Our Synod has in the past acted with authority to challenge dissent to the clear and public confession of our church and even to remove duly elected individuals from office. Our church has spoken to condemn conflicting positions through convention resolution and the official publications of our Synod. This was not simply about conversation and dialogue but about the public condemnation of teachings that depart from our Confessions and the public statements of our church body and the rebuke of those who refuse to end their dissent and conform their public teaching and practice to the public teaching and practice of the church they represent.
I would remind us that it is not merely a matter of a couple of pastors disagreeing -- the disagreements spoken of here are not personal but a provocative and public challenges to the very confessional standard of our Synod and its fuller witness in the life of the church. Ecclesiastical supervision is not about getting people to play together nicely but about guarding the sacred deposit of doctrine passed down from the apostles. Yes, we must speak lovingly and without harm but such love does not mitigate the supervision of doctrine and practice among us -- just the opposite -- such doctrinal supervision IS love at work in the best sense of the word.
This does not mean we shouldn’t talk about matters such as this one. It does mean that we should do so charitably and with concern for one another – especially those with whom we disagree. We are called to reflect the love of Jesus to each other and to a world that is in need of His love. We are at our best when we make this the priority. I continue to pray for God’s wisdom and His guidance as we seek to negotiate these stormy water s together. Let it be said of us, “See how they love one another.”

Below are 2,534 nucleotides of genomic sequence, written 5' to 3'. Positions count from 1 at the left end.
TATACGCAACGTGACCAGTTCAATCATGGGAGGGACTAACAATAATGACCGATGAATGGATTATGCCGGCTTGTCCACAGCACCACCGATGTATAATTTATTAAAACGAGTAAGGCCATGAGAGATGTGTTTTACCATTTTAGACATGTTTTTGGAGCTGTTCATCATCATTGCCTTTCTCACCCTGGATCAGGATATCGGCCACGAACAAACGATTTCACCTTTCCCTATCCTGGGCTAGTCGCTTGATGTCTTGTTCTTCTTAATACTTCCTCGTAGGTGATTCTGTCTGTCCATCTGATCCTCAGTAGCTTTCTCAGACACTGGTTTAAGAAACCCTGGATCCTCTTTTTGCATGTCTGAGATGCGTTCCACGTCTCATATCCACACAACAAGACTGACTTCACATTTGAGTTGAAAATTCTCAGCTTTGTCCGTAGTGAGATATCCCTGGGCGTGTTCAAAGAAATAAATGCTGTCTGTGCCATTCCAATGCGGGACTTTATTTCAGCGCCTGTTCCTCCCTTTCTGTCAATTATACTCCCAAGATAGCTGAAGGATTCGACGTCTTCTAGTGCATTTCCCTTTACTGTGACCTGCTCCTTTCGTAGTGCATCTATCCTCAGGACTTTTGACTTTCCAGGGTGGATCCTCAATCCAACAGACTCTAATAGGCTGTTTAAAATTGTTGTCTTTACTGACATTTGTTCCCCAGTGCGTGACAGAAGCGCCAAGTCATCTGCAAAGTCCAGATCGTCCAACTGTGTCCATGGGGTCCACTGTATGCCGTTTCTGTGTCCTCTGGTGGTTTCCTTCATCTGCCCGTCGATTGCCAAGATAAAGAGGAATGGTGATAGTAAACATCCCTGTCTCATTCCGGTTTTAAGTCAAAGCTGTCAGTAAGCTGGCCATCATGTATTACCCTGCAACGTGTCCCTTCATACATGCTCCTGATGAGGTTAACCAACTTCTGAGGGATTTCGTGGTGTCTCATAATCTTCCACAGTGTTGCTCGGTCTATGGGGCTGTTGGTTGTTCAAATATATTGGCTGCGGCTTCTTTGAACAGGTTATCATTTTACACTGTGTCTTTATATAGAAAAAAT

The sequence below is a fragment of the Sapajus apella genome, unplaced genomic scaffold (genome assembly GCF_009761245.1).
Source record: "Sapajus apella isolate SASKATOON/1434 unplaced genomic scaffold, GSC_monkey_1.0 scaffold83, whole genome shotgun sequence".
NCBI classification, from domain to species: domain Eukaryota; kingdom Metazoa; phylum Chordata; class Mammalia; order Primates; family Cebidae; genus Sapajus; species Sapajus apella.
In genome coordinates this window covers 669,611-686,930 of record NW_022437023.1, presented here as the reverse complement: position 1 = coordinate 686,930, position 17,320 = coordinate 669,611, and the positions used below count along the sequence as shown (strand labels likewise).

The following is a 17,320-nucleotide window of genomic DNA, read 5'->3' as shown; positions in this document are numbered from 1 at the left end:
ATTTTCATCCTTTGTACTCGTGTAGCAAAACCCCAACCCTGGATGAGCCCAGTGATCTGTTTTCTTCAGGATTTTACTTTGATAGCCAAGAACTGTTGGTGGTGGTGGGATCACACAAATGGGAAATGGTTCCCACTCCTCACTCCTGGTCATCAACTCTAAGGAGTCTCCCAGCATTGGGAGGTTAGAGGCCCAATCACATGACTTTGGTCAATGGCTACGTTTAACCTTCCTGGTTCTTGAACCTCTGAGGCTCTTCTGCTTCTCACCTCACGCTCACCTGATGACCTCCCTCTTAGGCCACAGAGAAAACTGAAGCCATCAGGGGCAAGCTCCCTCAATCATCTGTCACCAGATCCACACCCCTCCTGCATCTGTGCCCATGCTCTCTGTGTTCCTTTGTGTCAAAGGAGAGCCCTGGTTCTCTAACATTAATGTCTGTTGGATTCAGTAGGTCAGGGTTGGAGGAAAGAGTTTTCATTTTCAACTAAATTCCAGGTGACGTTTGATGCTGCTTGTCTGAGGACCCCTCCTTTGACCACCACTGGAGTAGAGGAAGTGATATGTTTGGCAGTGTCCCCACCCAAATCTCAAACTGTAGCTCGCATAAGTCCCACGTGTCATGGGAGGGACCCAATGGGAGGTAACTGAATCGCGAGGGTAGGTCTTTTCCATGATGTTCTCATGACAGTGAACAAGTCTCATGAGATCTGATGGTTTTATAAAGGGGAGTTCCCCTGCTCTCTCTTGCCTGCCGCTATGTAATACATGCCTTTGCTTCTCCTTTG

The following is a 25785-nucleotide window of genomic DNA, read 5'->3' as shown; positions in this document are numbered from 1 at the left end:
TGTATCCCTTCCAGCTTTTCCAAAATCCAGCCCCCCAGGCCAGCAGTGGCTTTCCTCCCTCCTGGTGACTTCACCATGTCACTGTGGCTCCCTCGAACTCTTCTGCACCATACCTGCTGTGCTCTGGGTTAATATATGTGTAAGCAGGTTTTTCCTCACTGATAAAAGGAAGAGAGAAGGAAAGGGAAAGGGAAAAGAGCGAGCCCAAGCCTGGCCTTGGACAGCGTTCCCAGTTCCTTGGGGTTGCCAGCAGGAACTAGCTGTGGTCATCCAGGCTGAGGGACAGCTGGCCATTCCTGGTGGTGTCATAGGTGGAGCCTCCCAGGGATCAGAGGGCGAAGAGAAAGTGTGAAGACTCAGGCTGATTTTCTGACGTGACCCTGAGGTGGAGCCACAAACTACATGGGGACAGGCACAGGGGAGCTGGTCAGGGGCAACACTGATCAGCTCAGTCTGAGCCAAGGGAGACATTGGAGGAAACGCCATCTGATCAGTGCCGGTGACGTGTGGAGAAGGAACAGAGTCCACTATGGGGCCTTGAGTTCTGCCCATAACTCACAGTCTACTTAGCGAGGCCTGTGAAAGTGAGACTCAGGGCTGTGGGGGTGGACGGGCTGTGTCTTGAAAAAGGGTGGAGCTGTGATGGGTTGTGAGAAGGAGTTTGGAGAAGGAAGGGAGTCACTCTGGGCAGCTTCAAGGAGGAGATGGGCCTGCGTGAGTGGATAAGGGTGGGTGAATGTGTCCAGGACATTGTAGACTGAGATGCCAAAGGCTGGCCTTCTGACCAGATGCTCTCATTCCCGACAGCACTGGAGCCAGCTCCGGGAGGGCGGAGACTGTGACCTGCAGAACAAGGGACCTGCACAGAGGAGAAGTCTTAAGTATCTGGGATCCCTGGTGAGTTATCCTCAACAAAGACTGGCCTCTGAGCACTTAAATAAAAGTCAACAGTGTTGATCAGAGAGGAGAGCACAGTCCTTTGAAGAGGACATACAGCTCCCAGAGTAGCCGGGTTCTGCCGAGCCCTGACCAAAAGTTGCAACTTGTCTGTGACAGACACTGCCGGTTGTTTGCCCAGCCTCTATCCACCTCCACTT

I urge all who care for the LCMS to pray for this issue, to pray for those who dissent from Synod's public confession and teaching, to pray for doctrinal harmony and concordia among us, to pray for those who must discharge the role of ecclesiastical supervisors, and to pray that our church body stands steadfast and speaks the truth in love without fear. If we do any less, there is no love among us. When we would choose love for the person over love for the truth faithfully confessed and practiced, we have not chosen love at all.
No one has to be a member of Synod (congregation or clergy). It is a choice. Part of that choice is the willingness to teach and practice in conformity with what our Synod has and still confesses and teaches. Part of that choice is the willingness to be held accountable to those who supervise our doctrine and practice. Part of that choice is to end public dissent when the Church has rejected such dissent and to remain in good standing only by faithfully confessing, teaching, preaching, and practicing in conformity with our church's confession and resolutions delineating and applying that confession. And part of that choice is to be subject to the authority of the Church if and when we refuse the counsel of the church and choose our dissent over our life together under a common confession and as part of a common witness to the truth.